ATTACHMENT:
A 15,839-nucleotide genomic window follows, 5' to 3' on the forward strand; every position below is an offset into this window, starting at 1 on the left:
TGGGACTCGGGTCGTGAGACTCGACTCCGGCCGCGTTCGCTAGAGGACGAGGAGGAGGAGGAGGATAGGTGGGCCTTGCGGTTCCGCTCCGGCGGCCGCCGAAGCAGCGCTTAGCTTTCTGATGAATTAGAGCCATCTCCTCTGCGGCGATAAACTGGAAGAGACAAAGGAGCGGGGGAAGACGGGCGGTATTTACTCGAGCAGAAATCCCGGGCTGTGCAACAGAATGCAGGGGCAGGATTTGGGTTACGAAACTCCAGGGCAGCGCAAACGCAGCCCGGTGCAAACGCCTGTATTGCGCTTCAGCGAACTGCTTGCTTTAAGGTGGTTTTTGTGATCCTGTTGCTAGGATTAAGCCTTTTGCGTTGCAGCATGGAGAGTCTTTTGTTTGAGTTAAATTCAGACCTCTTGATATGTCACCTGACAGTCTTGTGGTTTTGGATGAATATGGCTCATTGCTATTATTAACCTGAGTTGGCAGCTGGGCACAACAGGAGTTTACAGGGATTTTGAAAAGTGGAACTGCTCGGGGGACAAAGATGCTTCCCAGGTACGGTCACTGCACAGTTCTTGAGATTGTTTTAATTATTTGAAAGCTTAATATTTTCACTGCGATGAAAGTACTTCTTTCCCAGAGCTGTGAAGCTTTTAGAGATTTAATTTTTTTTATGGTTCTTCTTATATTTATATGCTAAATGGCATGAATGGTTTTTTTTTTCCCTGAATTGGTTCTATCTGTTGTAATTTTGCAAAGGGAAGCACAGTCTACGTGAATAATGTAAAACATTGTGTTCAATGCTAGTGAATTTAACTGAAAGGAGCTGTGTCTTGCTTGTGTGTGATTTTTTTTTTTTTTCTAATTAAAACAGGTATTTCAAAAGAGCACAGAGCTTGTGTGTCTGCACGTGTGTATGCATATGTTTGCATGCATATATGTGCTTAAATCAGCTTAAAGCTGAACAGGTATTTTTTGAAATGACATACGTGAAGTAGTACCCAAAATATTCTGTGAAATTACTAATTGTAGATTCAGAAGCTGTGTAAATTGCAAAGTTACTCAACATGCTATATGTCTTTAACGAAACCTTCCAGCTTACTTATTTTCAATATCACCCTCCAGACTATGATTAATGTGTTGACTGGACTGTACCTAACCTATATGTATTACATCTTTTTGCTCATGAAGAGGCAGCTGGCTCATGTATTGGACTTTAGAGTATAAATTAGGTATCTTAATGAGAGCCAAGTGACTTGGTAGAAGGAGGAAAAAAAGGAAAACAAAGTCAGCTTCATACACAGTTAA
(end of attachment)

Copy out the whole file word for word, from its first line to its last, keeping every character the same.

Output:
A 15,839-nucleotide genomic window follows, 5' to 3' on the forward strand; every position below is an offset into this window, starting at 1 on the left:
TGGGACTCGGGTCGTGAGACTCGACTCCGGCCGCGTTCGCTAGAGGACGAGGAGGAGGAGGAGGATAGGTGGGCCTTGCGGTTCCGCTCCGGCGGCCGCCGAAGCAGCGCTTAGCTTTCTGATGAATTAGAGCCATCTCCTCTGCGGCGATAAACTGGAAGAGACAAAGGAGCGGGGGAAGACGGGCGGTATTTACTCGAGCAGAAATCCCGGGCTGTGCAACAGAATGCAGGGGCAGGATTTGGGTTACGAAACTCCAGGGCAGCGCAAACGCAGCCCGGTGCAAACGCCTGTATTGCGCTTCAGCGAACTGCTTGCTTTAAGGTGGTTTTTGTGATCCTGTTGCTAGGATTAAGCCTTTTGCGTTGCAGCATGGAGAGTCTTTTGTTTGAGTTAAATTCAGACCTCTTGATATGTCACCTGACAGTCTTGTGGTTTTGGATGAATATGGCTCATTGCTATTATTAACCTGAGTTGGCAGCTGGGCACAACAGGAGTTTACAGGGATTTTGAAAAGTGGAACTGCTCGGGGGACAAAGATGCTTCCCAGGTACGGTCACTGCACAGTTCTTGAGATTGTTTTAATTATTTGAAAGCTTAATATTTTCACTGCGATGAAAGTACTTCTTTCCCAGAGCTGTGAAGCTTTTAGAGATTTAATTTTTTTTATGGTTCTTCTTATATTTATATGCTAAATGGCATGAATGGTTTTTTTTTTCCCTGAATTGGTTCTATCTGTTGTAATTTTGCAAAGGGAAGCACAGTCTACGTGAATAATGTAAAACATTGTGTTCAATGCTAGTGAATTTAACTGAAAGGAGCTGTGTCTTGCTTGTGTGTGATTTTTTTTTTTTTTCTAATTAAAACAGGTATTTCAAAAGAGCACAGAGCTTGTGTGTCTGCACGTGTGTATGCATATGTTTGCATGCATATATGTGCTTAAATCAGCTTAAAGCTGAACAGGTATTTTTTGAAATGACATACGTGAAGTAGTACCCAAAATATTCTGTGAAATTACTAATTGTAGATTCAGAAGCTGTGTAAATTGCAAAGTTACTCAACATGCTATATGTCTTTAACGAAACCTTCCAGCTTACTTATTTTCAATATCACCCTCCAGACTATGATTAATGTGTTGACTGGACTGTACCTAACCTATATGTATTACATCTTTTTGCTCATGAAGAGGCAGCTGGCTCATGTATTGGACTTTAGAGTATAAATTAGGTATCTTAATGAGAGCCAAGTGACTTGGTAGAAGGAGGAAAAAAAGGAAAACAAAGTCAGCTTCATACACAGTTAA